University Enacts Draconian Party Regulations
The University enacted a new set of party rules this month that could take the fun out of any campus-dwelling student’s weekend. And what’s more, it seems they timed the release to avoid the predictable student backlash: Making the announcement in the midst of finals, they new students would be too busy to actively oppose it, even as seniors—probably the most knowledgable and invested students at school—are leaving and in time to convince incoming freshmen that this is the way it’s always been. Rest assured that the Voice will be editorializing about and covering this issue heavily next fall; one hopes that prompt action from students and GUSA will result in a more acceptable set of rules, ala this school year’s keg ban debate. While parties may seem silly in light of all the other things students are up to, they’re an important part of the Georgetown experience and one of the few things we actually have some say over. See the letter from Dean of Students Todd Olson and some more commentary after the jump.
May 8, 2007
As you’ll remember, I communicated with you in January about several alcohol policy decisions I had made based on wide discussions within the campus community. These included a restriction on kegs to one per event and an increase in sanctions for alcohol violations, with a third violation generally leading to suspension.
At that time, I also mentioned that we would be discussing issues related to party notification and size guidelines for gatherings. That work is moving forward, and has included substantial student input, both from the position paper submitted by GUSA and discussions with GUSA leaders late last semester, and through meetings with student leaders during this semester. While some details remain to be worked out, I am writing now to inform you of the key changes that will go into effect at the beginning of the 2007 Fall semester.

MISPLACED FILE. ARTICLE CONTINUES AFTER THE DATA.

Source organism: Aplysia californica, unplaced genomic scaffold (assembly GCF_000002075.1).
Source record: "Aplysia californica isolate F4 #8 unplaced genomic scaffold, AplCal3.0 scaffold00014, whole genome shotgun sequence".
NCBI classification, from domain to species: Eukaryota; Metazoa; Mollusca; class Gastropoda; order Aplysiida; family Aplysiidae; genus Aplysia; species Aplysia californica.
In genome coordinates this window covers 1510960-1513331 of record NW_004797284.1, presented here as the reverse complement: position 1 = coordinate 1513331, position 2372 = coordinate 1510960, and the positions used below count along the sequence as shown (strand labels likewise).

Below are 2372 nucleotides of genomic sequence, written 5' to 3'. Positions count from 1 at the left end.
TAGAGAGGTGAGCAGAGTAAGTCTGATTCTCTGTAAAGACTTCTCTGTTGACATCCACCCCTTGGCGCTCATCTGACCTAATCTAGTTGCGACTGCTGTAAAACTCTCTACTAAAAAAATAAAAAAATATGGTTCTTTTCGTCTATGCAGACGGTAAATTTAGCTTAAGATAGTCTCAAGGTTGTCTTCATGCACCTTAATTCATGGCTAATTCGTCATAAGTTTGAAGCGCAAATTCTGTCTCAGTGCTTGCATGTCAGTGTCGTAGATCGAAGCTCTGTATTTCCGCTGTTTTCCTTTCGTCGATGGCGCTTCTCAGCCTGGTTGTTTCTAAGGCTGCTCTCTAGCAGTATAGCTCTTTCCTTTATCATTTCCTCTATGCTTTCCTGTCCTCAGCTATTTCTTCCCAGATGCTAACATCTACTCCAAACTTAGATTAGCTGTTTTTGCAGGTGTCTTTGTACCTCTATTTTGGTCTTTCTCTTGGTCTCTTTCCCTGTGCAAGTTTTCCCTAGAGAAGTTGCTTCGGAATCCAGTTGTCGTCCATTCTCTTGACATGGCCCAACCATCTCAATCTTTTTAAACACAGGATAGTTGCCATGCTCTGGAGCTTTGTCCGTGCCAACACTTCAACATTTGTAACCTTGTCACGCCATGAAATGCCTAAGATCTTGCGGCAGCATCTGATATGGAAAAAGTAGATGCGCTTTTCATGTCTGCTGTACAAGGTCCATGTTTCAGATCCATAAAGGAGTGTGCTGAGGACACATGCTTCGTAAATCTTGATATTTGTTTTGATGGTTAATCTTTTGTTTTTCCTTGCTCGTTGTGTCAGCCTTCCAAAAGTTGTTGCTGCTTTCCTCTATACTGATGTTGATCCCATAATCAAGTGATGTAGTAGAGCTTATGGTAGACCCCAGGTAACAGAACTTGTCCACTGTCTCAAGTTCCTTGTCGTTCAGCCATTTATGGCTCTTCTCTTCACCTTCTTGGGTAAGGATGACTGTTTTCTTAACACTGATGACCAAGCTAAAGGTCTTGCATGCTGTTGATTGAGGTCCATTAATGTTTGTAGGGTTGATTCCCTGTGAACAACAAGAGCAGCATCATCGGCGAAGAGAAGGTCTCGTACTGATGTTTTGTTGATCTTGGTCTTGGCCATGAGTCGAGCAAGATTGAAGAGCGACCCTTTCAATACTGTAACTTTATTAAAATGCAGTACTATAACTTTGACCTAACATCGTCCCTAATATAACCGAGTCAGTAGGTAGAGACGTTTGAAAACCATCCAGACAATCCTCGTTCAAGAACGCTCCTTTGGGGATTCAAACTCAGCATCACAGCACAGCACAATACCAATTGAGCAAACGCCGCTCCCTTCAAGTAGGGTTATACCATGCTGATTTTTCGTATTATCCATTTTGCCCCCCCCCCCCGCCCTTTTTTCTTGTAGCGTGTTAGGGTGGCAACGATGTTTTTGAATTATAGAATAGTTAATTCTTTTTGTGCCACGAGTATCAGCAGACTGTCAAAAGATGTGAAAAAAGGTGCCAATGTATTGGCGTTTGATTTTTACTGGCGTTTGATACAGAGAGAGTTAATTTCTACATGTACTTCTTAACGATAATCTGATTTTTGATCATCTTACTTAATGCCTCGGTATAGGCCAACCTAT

1. We will require host training for students who want to host parties in campus apartments and townhouses. We’ll provide the training sessions in September, and fully implement this policy on October 1 of this year.
2. We will ask students to notify us of their party plans by 10 a.m. on Thursday – for parties that same weekend.
3. Out of concern for students’ safety, we will limit the number of students in an apartment or townhouse (for parties, other gatherings, or any purpose) to a number between 25 and 35 (based on the size of the apartment or townhouse).
Additionally, we will begin staffing our apartment and townhouse areas with 20 Apartment Resident Assistants beginning in Fall 2007, and believe that this will make those neighborhoods of our campus more welcoming and engaging.
I am grateful to the students, faculty and staff who contributed to the thoughtful discussions about these issues and believe that all of these changes will enable us to maintain a safe, respectful, and responsible social environment for students living in our community in the years ahead.
Vice President for Student Affairs
and Dean of Students
The main problems are the early notification and size limits (I can say from personal experience 35 is truly low for most Georgetown townhouses and apartments); one imagines that host training will be exactly as useful as peer education and other manadatory University training initiatives. The new apartment assistants might be welcome or might not, depending on which students get those jobs. But, as I said, more reporting and a better understanding of how these policies will be enforced will come in the fall. That’s something to look forward to, I suppose.
Posted by Tim Fernholz, Editor-in-Chief